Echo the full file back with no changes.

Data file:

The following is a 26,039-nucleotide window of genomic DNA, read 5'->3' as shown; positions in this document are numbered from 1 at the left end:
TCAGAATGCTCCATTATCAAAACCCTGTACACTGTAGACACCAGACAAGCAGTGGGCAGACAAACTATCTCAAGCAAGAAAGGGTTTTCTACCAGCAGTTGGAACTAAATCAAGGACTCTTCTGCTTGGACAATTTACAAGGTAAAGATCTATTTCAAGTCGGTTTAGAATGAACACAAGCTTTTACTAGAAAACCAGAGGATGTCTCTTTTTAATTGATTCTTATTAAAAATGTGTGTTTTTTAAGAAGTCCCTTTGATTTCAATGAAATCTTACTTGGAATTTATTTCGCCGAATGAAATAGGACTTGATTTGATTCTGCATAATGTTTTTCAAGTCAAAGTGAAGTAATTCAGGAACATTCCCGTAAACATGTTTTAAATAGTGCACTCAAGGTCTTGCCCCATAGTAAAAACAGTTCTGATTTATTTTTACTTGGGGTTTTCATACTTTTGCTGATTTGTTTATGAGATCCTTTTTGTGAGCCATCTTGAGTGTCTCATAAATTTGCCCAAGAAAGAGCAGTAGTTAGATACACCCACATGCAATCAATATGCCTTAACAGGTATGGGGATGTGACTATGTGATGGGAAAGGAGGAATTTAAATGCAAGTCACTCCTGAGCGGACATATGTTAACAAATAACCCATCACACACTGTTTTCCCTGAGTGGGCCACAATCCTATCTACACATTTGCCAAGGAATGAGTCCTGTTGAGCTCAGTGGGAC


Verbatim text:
The following is a 26,039-nucleotide window of genomic DNA, read 5'->3' as shown; positions in this document are numbered from 1 at the left end:
TCAGAATGCTCCATTATCAAAACCCTGTACACTGTAGACACCAGACAAGCAGTGGGCAGACAAACTATCTCAAGCAAGAAAGGGTTTTCTACCAGCAGTTGGAACTAAATCAAGGACTCTTCTGCTTGGACAATTTACAAGGTAAAGATCTATTTCAAGTCGGTTTAGAATGAACACAAGCTTTTACTAGAAAACCAGAGGATGTCTCTTTTTAATTGATTCTTATTAAAAATGTGTGTTTTTTAAGAAGTCCCTTTGATTTCAATGAAATCTTACTTGGAATTTATTTCGCCGAATGAAATAGGACTTGATTTGATTCTGCATAATGTTTTTCAAGTCAAAGTGAAGTAATTCAGGAACATTCCCGTAAACATGTTTTAAATAGTGCACTCAAGGTCTTGCCCCATAGTAAAAACAGTTCTGATTTATTTTTACTTGGGGTTTTCATACTTTTGCTGATTTGTTTATGAGATCCTTTTTGTGAGCCATCTTGAGTGTCTCATAAATTTGCCCAAGAAAGAGCAGTAGTTAGATACACCCACATGCAATCAATATGCCTTAACAGGTATGGGGATGTGACTATGTGATGGGAAAGGAGGAATTTAAATGCAAGTCACTCCTGAGCGGACATATGTTAACAAATAACCCATCACACACTGTTTTCCCTGAGTGGGCCACAATCCTATCTACACATTTGCCAAGGAATGAGTCCTGTTGAGCTCAGTGGGAC